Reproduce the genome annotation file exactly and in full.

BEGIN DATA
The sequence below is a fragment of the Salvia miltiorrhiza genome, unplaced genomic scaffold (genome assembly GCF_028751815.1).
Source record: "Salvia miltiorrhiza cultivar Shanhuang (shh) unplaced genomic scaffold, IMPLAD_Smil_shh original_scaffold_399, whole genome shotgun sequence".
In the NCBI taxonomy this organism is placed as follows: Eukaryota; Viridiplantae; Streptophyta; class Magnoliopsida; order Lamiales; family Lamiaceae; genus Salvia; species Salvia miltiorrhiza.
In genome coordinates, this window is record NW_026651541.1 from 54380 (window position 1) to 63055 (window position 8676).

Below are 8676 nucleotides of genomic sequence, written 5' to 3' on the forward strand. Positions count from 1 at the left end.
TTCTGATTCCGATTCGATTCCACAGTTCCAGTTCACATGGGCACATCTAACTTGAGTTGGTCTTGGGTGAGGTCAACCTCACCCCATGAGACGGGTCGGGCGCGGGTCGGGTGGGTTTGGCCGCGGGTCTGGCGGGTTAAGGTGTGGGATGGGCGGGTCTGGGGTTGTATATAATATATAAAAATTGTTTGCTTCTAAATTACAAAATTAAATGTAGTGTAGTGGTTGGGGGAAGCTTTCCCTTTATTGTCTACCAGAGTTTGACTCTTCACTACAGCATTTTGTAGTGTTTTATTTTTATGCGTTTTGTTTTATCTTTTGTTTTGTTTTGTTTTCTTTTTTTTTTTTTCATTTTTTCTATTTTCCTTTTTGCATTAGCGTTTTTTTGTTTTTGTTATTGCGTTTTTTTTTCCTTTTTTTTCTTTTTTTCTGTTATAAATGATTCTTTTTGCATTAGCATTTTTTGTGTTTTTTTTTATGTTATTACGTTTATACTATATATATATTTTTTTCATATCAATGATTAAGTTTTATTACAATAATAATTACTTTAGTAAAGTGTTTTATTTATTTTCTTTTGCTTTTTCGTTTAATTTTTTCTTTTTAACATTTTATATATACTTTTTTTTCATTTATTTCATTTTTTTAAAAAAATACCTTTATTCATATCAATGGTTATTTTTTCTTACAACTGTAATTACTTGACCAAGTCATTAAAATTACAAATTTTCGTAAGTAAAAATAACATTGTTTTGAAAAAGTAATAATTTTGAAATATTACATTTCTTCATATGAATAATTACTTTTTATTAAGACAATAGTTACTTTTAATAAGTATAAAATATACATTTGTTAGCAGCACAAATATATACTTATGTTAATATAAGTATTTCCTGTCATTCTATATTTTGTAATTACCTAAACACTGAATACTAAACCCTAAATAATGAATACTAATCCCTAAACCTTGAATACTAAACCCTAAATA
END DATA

The sequence below is a fragment of the Salvia miltiorrhiza genome, unplaced genomic scaffold (genome assembly GCF_028751815.1).
Source record: "Salvia miltiorrhiza cultivar Shanhuang (shh) unplaced genomic scaffold, IMPLAD_Smil_shh original_scaffold_399, whole genome shotgun sequence".
In the NCBI taxonomy this organism is placed as follows: Eukaryota; Viridiplantae; Streptophyta; class Magnoliopsida; order Lamiales; family Lamiaceae; genus Salvia; species Salvia miltiorrhiza.
In genome coordinates, this window is record NW_026651541.1 from 54380 (window position 1) to 63055 (window position 8676).

Below are 8676 nucleotides of genomic sequence, written 5' to 3' on the forward strand. Positions count from 1 at the left end.
TTCTGATTCCGATTCGATTCCACAGTTCCAGTTCACATGGGCACATCTAACTTGAGTTGGTCTTGGGTGAGGTCAACCTCACCCCATGAGACGGGTCGGGCGCGGGTCGGGTGGGTTTGGCCGCGGGTCTGGCGGGTTAAGGTGTGGGATGGGCGGGTCTGGGGTTGTATATAATATATAAAAATTGTTTGCTTCTAAATTACAAAATTAAATGTAGTGTAGTGGTTGGGGGAAGCTTTCCCTTTATTGTCTACCAGAGTTTGACTCTTCACTACAGCATTTTGTAGTGTTTTATTTTTATGCGTTTTGTTTTATCTTTTGTTTTGTTTTGTTTTCTTTTTTTTTTTTTCATTTTTTCTATTTTCCTTTTTGCATTAGCGTTTTTTTGTTTTTGTTATTGCGTTTTTTTTTCCTTTTTTTTCTTTTTTTCTGTTATAAATGATTCTTTTTGCATTAGCATTTTTTGTGTTTTTTTTTATGTTATTACGTTTATACTATATATATATTTTTTTCATATCAATGATTAAGTTTTATTACAATAATAATTACTTTAGTAAAGTGTTTTATTTATTTTCTTTTGCTTTTTCGTTTAATTTTTTCTTTTTAACATTTTATATATACTTTTTTTTCATTTATTTCATTTTTTTAAAAAAATACCTTTATTCATATCAATGGTTATTTTTTCTTACAACTGTAATTACTTGACCAAGTCATTAAAATTACAAATTTTCGTAAGTAAAAATAACATTGTTTTGAAAAAGTAATAATTTTGAAATATTACATTTCTTCATATGAATAATTACTTTTTATTAAGACAATAGTTACTTTTAATAAGTATAAAATATACATTTGTTAGCAGCACAAATATATACTTATGTTAATATAAGTATTTCCTGTCATTCTATATTTTGTAATTACCTAAACACTGAATACTAAACCCTAAATAATGAATACTAATCCCTAAACCTTGAATACTAAACCCTAAATA